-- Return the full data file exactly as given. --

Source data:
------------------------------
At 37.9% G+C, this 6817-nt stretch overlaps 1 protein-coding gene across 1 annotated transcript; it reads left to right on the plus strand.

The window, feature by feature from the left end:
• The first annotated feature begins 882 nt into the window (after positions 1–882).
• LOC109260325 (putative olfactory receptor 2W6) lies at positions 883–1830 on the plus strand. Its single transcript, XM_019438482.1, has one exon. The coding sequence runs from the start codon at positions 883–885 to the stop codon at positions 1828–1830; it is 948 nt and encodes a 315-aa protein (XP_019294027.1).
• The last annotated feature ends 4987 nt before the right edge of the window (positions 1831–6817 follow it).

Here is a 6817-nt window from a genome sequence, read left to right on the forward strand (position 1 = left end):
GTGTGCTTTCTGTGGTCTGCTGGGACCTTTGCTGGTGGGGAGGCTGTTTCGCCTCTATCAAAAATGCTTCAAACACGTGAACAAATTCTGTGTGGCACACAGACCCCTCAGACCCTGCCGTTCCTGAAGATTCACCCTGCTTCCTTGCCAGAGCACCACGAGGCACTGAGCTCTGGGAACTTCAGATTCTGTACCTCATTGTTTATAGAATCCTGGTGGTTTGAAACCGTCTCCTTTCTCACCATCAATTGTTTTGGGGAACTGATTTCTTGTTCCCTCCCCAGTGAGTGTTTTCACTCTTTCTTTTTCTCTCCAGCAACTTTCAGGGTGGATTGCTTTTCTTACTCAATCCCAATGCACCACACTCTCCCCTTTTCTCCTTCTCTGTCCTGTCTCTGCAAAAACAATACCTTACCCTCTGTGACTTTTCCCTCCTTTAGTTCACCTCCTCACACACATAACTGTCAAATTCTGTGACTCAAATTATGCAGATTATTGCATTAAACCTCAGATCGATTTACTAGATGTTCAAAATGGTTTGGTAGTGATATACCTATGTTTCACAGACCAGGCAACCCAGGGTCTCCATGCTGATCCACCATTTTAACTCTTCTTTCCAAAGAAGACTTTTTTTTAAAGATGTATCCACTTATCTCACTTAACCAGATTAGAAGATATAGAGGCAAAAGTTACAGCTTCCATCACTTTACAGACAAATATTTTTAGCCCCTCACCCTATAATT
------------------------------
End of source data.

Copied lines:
At 37.9% G+C, this 6817-nt stretch overlaps 1 protein-coding gene across 1 annotated transcript; it reads left to right on the plus strand.

The window, feature by feature from the left end:
• The first annotated feature begins 882 nt into the window (after positions 1–882).
• LOC109260325 (putative olfactory receptor 2W6) lies at positions 883–1830 on the plus strand. Its single transcript, XM_019438482.1, has one exon. The coding sequence runs from the start codon at positions 883–885 to the stop codon at positions 1828–1830; it is 948 nt and encodes a 315-aa protein (XP_019294027.1).
• The last annotated feature ends 4987 nt before the right edge of the window (positions 1831–6817 follow it).

Here is a 6817-nt window from a genome sequence, read left to right on the forward strand (position 1 = left end):
GTGTGCTTTCTGTGGTCTGCTGGGACCTTTGCTGGTGGGGAGGCTGTTTCGCCTCTATCAAAAATGCTTCAAACACGTGAACAAATTCTGTGTGGCACACAGACCCCTCAGACCCTGCCGTTCCTGAAGATTCACCCTGCTTCCTTGCCAGAGCACCACGAGGCACTGAGCTCTGGGAACTTCAGATTCTGTACCTCATTGTTTATAGAATCCTGGTGGTTTGAAACCGTCTCCTTTCTCACCATCAATTGTTTTGGGGAACTGATTTCTTGTTCCCTCCCCAGTGAGTGTTTTCACTCTTTCTTTTTCTCTCCAGCAACTTTCAGGGTGGATTGCTTTTCTTACTCAATCCCAATGCACCACACTCTCCCCTTTTCTCCTTCTCTGTCCTGTCTCTGCAAAAACAATACCTTACCCTCTGTGACTTTTCCCTCCTTTAGTTCACCTCCTCACACACATAACTGTCAAATTCTGTGACTCAAATTATGCAGATTATTGCATTAAACCTCAGATCGATTTACTAGATGTTCAAAATGGTTTGGTAGTGATATACCTATGTTTCACAGACCAGGCAACCCAGGGTCTCCATGCTGATCCACCATTTTAACTCTTCTTTCCAAAGAAGACTTTTTTTTAAAGATGTATCCACTTATCTCACTTAACCAGATTAGAAGATATAGAGGCAAAAGTTACAGCTTCCATCACTTTACAGACAAATATTTTTAGCCCCTCACCCTATAATT